Prasad Gogenini (University of Alabama)
Cudworth Professor of Engineering from University of Alabama
Keynote on airborne radar systems
Dr. Gogineni is a Professor in the College of Engineering and the Director of Remote Sensing Center at the University of Alabama. He was founding Director of the NSF Science and Technology Center for Remote Sensing of Ice Sheets (CReSIS) at the University of Kansas from 2005 to 2016. Gogineni is an IEEE Fellow and served as Manager of NASA’s polar program from 1997–1999. He received the Louise Byrd Graduate Educator Award at the University of Kansas and was a Fulbright Senior Scholar at the University of Tasmania in 2002.
He has been involved with radar sounding and imaging of ice sheets for about 30 years and contributed to the first successful demonstration of SAR imaging of the ice bed through more than 3-km thick ice. Gogineni also led the development of ultra-wideband radars for measuring thickness of snow over sea ice and mapping of internal layers in polar firn and ice. Gogineni and his students developed early versions of all radars being flown as a part of the NASA OIB mission. The remote sensing team at UA demonstrated first successful sounding of about 3 km thick ice in Greenland and Antarctica at 750 MHz and 1.25 GHz.
Fei Wang (University of Manitoba)
Tier 1 Canada Research Chair from University of Manitoba
Keynote on Arctic remote sensing research
Bio: Dr. Feiyue (Fei) Wang is Professor of Environmental Geochemistry at the University of Manitoba. He holds a Tier-1 Canada Research Chair in Arctic Environmental Chemistry, and an Honorary Professorship at Aarhus University in Denmark. His research focuses on cold-temperature chemical and biogeochemical processes in the Arctic, mercury pollution, marine oil spill response, and the interplay between chemical contamination and climate change. Dr. Wang is also Associate Dean (Research and Innovation) of the Clayton H. Riddell Faculty of Environment, Earth, and Resources, and leads the Churchill Marine Observatory and the Sea-ice Environmental Research Facility. He received his Ph.D. degree from Peking University in China.
In and out of his professional life, Dr. Wang is an explorer of extreme environments, chasing ice, fire, and mercury.
Halim Yanikomeroglu (Carleton University)
Professor, Department of Systems and Computer Engineering, Carleton University, Canada
Keynote on Integrated Terrestrial-HAPS-Satellite Networks of the Future: Towards A Sustainable ICT Ecosystem
In this talk, a novel wireless infrastructure will be presented which includes a new aerial access & computing layer composed of HAPS (high altitude platform station) constellations positioned in stratosphere, 20 km above the ground, in addition to the legacy terrestrial layer and the emerging satellite layer. With its bird’s-eye and almost-line-of-sight view of an entire metropolitan area, a HAPS is more than a base station in the air; it is a new architecture paradigm with access, transport, and core network functionalities for integrated connectivity, computing, sensing, positioning, navigation, and surveillance, towards enabling a variety of use-cases in an agile, smart, and sustainable manner for smart cities and societies of the future. The talk will feature a number of enabling technologies for the envisioned architecture including RIS (reconfigurable intelligent surfaces) and advanced antennas.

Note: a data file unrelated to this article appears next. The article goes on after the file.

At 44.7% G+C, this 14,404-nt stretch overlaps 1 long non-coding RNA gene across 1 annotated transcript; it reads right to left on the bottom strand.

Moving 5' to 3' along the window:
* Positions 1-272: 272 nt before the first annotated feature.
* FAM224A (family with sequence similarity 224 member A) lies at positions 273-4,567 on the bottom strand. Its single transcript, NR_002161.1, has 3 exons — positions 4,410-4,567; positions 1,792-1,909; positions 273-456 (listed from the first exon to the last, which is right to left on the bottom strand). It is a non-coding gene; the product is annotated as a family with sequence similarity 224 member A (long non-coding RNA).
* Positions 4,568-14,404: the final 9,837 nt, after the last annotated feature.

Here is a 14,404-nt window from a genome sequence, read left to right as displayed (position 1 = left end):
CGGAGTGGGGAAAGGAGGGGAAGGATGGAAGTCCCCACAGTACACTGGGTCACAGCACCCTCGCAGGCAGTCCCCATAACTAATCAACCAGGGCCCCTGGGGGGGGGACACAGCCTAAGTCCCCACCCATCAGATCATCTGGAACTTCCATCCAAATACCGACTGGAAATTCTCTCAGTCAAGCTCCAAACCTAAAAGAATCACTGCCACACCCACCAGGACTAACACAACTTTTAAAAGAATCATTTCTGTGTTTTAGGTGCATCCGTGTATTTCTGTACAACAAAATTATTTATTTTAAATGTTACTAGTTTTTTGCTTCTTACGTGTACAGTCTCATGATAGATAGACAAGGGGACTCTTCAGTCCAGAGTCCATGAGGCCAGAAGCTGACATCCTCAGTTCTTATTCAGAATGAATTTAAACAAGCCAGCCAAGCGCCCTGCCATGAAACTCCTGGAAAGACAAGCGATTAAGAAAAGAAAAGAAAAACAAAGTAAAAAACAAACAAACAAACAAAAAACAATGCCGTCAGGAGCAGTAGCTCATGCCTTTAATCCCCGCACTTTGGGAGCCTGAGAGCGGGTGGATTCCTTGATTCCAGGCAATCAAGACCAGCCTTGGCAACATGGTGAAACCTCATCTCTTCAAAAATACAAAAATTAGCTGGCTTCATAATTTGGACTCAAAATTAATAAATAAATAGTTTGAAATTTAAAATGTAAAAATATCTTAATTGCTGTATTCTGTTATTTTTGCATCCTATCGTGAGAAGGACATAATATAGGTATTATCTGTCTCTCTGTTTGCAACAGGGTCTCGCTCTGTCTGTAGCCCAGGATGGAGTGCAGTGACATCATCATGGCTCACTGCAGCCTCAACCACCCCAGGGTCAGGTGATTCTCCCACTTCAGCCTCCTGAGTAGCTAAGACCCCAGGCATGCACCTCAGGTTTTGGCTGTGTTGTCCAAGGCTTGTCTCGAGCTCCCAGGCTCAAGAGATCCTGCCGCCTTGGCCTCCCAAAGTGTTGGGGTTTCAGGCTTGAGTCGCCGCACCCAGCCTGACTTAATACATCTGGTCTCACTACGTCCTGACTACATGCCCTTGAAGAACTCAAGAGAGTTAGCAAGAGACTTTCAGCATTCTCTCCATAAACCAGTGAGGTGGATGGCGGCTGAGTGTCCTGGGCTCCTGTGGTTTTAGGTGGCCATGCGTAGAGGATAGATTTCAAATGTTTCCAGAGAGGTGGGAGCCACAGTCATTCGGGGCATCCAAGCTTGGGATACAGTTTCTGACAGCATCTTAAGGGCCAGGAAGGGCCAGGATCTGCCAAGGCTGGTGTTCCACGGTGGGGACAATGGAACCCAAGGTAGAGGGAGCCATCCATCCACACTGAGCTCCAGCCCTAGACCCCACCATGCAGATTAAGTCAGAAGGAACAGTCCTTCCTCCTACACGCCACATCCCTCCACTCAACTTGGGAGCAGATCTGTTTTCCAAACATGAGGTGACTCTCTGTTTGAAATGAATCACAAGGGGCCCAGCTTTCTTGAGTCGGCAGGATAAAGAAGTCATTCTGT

Bio: Dr. Halim Yanikomeroglu is a Professor at Carleton University, Canada. He received his Ph.D. from the University of Toronto in 1998. He contributed to 4G/5G technologies and standards; his research focus in recent years include 6G/B6G, non-terrestrial networks (NTN), and future wireless infrastructure. His extensive collaboration with industry resulted in 39 granted patents. He supervised or hosted in his lab around 160 postgraduate researchers. He co-authored IEEE papers with faculty members in 80+ universities in 25 countries. He is a Fellow of IEEE, Engineering Institute of Canada (EIC), and Canadian Academy of Engineering (CAE), and an IEEE Distinguished Speaker for ComSoc and VTS.
Dr. Yanikomeroglu is serving as the Chair of IEEE WCNC Steering Committee, Member of IEEE ComSoc Conference Council, Member of IEEE PIMRC Steering Committee, and Member of ComSoc Emerging Technologies Committee. He served as the General Chair of two VTCs and Technical Program Chair/Co-Chair of three WCNCs. He chaired ComSoc Technical Committee on Personal Communications. He received several awards for his research, teaching, and service, including IEEE ComSoc Fred W. Ellersick Prize (2021), IEEE VTS Stuart Meyer Memorial Award (2020), IEEE ComSoc Wireless Communications Technical Committee Recognition Award (2018), and a number of best paper awards.
Mark Lombardi (Keysight Technologies)
Satellite and Space Workflow Solution Architect
Aerospace and Defense Solutions
Keysight Technologies, Santa Rosa, CA
30 years of experience in power, time and frequency domain measurements of high performance devices utilized in ground, air and space infrastructure.
- Past decade focused on developing Keysight’s Space and Satellite Design, Test and Measurement solutions in support of electronic design workflow digital transformation. Providing software design and verification tools engineers utilize to build digital twins. Including hardware and software that bind the simulated and physical domains through digital threads.